A: Oil Painting classes on Saturday mornings with Charles Seleger, an artist who supplemented his income by teaching youngsters privately in his studio, was my introduction to visual imagery. Before switching my major to Psychology, I began as a painting major and discovered photography! Bard had ‘field period’ in winter (too cold to pay for heating the college so we were given three months off in which to find employment ), and I worked summers as well. I found paying jobs at Time/Life; in 1965 I was handed a Contax camera and accompanied a Life Magazine photographer backstage at Shea Stadium at the Beatles Concert and later accompanied writers on assignment; New Orleans for Mardi Gras, Daytona Beach for the Daytona 500 Race Car event, injured college football players losing their scholarships, and so on, all of which further intrigued me – and ignited the passion, if you will, for making photographs.
The Avon 42 St. in the 1970s
Outer Smut: Time Square | 1977-1979
All photos by Maggie Hopp, used with permission.
Q: Are you still shooting, and if so, with what camera? Do you have a favorite?
A: Still shooting but not as conceptually. My style is a lot looser than before. I am not particularly interested in the bells and whistles of the new digital technology which has made everyone think they are able to make photographs with ease. It still takes an “eye” to consistently make that one picture that tells the “story” and succeeds on every level. I think you can use any kind of camera and within its particular limitations and parameters, endeavor to make an image that works.
Q: What is your plan for the archive you’ve created over the years?
A: There has been a professional appraisal done of just the NYC Archive and it is highly valued. I am looking to find an institutional buyer for this beautifully preserved and archived work: Ideally, a local museum or historical society should have it but so far The Museum of the City of New York not only has no money for a purchase, but are so disorganized that they cannot even accept this work as a donation (a tax write-off for me, perhaps) even though it fleshes out their particular collection. Perhaps someone reading this article will have a viable suggestion.
Q: Where did you live before coming to NYC, and if you were to leave, where would you go?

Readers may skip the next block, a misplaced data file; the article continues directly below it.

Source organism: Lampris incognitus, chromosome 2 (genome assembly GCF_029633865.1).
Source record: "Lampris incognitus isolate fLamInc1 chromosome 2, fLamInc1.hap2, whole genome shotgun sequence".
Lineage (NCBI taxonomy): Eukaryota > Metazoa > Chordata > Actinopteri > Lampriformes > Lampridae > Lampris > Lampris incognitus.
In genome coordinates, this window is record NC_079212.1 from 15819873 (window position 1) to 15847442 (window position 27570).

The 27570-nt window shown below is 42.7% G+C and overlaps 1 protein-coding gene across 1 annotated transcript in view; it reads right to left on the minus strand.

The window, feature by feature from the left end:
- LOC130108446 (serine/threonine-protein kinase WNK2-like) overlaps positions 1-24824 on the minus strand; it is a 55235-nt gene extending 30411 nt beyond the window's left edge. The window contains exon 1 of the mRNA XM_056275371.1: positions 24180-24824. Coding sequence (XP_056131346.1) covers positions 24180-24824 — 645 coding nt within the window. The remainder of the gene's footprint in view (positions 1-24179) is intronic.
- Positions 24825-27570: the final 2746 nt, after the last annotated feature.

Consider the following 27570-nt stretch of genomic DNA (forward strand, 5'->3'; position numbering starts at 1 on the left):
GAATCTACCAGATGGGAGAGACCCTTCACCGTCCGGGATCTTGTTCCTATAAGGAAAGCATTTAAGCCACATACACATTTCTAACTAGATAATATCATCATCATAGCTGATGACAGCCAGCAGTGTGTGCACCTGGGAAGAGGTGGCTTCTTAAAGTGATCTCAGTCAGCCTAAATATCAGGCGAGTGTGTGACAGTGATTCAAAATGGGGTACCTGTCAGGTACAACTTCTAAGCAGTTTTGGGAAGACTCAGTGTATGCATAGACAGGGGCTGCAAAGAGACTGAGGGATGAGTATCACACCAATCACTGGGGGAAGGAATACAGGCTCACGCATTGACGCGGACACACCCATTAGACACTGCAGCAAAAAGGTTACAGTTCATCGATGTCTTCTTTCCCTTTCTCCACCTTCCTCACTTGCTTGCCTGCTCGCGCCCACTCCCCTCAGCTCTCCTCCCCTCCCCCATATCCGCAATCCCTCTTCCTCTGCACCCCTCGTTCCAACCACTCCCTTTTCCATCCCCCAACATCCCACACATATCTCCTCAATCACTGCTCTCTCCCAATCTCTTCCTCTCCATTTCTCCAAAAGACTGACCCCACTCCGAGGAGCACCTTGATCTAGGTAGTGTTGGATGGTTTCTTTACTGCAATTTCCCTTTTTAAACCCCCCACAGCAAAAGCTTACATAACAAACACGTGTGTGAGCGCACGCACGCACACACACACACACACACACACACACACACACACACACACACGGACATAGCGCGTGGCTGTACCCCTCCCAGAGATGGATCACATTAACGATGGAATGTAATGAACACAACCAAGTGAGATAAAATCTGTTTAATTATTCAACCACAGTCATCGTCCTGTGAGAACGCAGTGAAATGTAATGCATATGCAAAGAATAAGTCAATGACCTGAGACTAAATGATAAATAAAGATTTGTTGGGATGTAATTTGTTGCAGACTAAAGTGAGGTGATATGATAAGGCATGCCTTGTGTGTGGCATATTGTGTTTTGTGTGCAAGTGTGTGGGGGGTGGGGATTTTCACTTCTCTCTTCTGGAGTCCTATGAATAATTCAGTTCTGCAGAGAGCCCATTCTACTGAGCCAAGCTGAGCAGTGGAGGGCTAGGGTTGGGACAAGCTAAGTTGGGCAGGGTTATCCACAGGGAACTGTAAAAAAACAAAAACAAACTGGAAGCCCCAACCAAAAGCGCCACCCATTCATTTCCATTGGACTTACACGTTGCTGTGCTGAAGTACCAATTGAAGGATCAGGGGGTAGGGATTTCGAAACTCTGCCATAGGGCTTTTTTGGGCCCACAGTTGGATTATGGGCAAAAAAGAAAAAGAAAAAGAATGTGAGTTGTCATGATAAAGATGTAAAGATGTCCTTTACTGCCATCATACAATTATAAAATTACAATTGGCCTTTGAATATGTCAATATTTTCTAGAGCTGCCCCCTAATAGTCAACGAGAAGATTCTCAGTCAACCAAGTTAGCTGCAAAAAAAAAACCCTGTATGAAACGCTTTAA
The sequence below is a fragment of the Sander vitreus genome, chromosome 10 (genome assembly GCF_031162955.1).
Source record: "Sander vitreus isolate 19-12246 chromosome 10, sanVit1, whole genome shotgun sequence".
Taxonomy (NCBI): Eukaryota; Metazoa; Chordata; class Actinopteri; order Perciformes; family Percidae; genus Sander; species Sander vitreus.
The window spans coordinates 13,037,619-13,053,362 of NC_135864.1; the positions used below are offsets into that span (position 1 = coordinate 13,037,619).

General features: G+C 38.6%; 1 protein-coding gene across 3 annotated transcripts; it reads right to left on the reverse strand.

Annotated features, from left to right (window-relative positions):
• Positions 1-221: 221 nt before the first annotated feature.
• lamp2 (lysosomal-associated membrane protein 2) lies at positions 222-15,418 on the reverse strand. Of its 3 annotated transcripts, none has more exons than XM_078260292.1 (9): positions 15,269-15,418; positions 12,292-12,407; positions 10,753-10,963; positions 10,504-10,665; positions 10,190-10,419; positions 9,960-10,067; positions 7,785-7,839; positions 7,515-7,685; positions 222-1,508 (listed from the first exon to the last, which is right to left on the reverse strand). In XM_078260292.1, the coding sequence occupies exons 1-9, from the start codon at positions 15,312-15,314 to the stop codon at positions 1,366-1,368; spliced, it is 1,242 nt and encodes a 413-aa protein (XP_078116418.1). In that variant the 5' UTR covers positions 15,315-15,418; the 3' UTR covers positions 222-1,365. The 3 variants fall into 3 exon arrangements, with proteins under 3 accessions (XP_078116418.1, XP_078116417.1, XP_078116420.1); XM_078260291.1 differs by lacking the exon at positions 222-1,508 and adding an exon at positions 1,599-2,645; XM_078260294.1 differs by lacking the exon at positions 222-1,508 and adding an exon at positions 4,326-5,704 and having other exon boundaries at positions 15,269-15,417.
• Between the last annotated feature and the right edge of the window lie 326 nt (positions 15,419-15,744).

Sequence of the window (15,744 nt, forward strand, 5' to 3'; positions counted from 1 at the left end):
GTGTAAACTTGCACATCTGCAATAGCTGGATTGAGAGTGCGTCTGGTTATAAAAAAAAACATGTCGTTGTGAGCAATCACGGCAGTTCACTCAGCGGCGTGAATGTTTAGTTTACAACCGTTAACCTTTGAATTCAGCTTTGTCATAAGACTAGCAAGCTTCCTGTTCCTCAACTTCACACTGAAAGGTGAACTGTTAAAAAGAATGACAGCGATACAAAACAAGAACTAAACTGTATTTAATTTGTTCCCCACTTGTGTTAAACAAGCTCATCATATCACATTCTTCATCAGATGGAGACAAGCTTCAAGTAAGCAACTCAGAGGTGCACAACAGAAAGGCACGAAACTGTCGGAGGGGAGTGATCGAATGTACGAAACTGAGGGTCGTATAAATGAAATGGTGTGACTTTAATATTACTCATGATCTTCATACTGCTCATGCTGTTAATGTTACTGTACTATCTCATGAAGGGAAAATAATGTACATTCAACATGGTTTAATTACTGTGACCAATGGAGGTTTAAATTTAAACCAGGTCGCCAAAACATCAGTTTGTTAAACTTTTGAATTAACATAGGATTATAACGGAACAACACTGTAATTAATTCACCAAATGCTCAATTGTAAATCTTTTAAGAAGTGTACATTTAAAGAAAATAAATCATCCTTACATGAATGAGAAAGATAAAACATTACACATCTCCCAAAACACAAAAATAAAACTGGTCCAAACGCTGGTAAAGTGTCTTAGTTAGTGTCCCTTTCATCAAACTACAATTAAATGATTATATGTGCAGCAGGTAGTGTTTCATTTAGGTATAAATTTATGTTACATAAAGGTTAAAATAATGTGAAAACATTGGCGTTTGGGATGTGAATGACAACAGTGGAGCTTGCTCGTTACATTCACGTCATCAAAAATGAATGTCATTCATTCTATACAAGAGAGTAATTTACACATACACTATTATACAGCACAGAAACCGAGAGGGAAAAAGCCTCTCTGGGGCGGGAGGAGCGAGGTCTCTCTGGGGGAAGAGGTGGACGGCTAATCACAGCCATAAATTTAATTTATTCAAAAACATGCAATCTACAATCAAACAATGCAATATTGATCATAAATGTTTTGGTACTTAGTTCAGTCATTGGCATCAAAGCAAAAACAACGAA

A: I was born in Poughkeepsie, New York, did a bit of time in Westchester and then my parents bought and renovated a brownstone townhouse on 18th Street and Second Avenue. Having lived and visited a lot of places in the world, I have determined that I want to stay living in the States in my reclining years. If I should leave NYC for extended periods, it might be to go to Florida in winter, or Newport in summer, but will hope to always maintain a residence here.
Q: What’s next for Maggie Hopp Photographer? Do you have a show coming up? A book in the works?
A: I am working on a photo based Memoir. There is supposed to be a postcard book published of my Dominica photographs.
Q: Is there anything you would like to add?
Maggie Hopp by Joanne Smith
A: Though the images in my New York Archive (“Outer Smut,” “Theaters Under Siege,” “On the Waterfront”) are deemed valuable, historical and an important collection, I believe some of my more personal work which is not as well-known resonates more for me now. Work that’s more in the social issues arena: “Stoopsitters,” (portraits of New Yorkers in the ‘70s taking advantage of this outdoor amenity; “Great Aunt Belle,” (my Great Aunt, Belle Hopp, the oldest retired school teacher in 1989, lived to be one-hundred eight and a half, and I was able to interview and intensely photograph her over a two-year period documenting the departure of the body and the tenacity of her spirit!
“With Child” is a collection of more than one hundred portraits of nude pregnant women who signed releases wishing to celebrate their decision to be photographed; and, the photo book called “The Spirit of Change,” which put a face on the statistics which show that increasing the interactions between adults and ghetto youth result in their enfranchisement. This was commissioned by Public Private Ventures, a Ford Foundation funded national not for profit.
Ragazine: Thank you, Maggie.
Great Aunt Belle, one of Maggie’s personal projects documenting the last years of her great aunt who lived to be 108 years old.